U.S. Pat. No. 4,958,926 issued Sep. 25, 1990, discloses a closed loop control system for a laser in which the output light of the laser and light from a fiber to which the laser light is coupled initially sets the bias and pulse current amplitude to the laser and adjusts the gain of the receiver which is part of the control system. In response to light from the fiber the control system continuously controls the pulse current amplitude and receiver gain so that the amplitude or the electrical signal representative of the light is kept within the operating range of the receiver electronics.
U.S. Pat. No. 5,073,983 issued Dec. 17, 1991, discloses an amplitude modulated optical signaling system having improved linearity and reduced distortion by detecting a portion of the optical output from the light emitter to obtain an electrical feedback and phase reversing a first portion of feedback signal and degeneratively combining it with the electrical input of the signal to obtain a combined signal for ac modulating the light emitter. The second portion of feedback signal is desirably time averaged and used to control the DC drive to a light emitter so that the average light output is substantially constant. The distortion otherwise introduced in the optical signaling system by the non-linearity associated with the optical emitters driven at high power levels is reduced.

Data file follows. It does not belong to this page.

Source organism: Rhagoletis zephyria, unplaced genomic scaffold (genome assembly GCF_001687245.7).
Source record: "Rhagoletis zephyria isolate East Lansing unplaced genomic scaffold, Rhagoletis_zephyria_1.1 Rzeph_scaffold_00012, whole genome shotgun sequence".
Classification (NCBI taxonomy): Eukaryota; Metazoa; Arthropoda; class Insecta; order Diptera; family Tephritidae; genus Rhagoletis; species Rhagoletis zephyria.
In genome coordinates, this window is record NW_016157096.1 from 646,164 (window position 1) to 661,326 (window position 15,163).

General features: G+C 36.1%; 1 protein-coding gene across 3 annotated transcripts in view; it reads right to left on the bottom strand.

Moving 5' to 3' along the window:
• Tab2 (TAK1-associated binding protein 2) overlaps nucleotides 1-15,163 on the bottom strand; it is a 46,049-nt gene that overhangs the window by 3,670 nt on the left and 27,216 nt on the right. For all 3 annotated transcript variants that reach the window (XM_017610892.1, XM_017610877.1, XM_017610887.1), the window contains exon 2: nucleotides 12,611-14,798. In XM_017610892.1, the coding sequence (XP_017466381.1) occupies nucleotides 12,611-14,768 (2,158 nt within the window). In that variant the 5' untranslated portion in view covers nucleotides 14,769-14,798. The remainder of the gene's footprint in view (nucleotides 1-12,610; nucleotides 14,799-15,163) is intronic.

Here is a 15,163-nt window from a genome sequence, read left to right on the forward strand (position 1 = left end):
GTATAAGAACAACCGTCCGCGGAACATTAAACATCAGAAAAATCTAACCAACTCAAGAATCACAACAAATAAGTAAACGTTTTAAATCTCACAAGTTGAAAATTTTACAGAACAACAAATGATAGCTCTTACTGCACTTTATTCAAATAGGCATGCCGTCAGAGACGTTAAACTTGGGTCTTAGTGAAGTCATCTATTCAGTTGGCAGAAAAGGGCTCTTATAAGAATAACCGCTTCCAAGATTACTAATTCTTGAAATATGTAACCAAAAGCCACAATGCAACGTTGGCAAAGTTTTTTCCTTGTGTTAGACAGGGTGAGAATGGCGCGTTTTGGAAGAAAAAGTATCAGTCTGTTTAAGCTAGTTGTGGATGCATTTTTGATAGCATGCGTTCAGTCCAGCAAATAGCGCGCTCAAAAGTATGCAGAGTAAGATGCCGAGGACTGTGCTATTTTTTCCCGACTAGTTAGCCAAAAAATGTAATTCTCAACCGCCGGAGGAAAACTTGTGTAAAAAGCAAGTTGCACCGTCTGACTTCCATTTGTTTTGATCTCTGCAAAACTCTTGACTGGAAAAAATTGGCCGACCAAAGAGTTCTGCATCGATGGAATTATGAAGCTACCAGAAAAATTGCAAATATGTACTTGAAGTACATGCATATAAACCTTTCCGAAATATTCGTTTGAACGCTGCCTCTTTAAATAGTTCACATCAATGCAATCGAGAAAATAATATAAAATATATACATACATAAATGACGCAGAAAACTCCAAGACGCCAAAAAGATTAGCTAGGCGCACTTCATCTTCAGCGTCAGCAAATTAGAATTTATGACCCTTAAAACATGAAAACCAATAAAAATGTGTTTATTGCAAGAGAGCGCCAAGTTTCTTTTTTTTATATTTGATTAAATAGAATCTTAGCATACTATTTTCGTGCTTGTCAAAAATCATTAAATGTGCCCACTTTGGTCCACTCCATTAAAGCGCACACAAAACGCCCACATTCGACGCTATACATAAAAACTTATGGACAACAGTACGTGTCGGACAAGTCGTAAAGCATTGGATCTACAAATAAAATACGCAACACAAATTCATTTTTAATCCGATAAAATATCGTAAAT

U.S. Pat. No. 5,260,955 issued Nov. 9, 1993, discloses automatically setting a threshold current for a laser diode which has a linear laser operating region and a lower non-linear operating region. The laser diode is controlled (1) during a warm up period, during which no operating current is supplied to the laser diode, to allow the electronics and laser diode to stabilize; (2) during an initialization period, during which the current for the laser diode is brought up to a threshold operating point above said non-linear operating region and during which no image data is applied to the laser diode; and (3) during an operating period in which digital image data is applied to the laser diode to operate it in the linear laser operating region.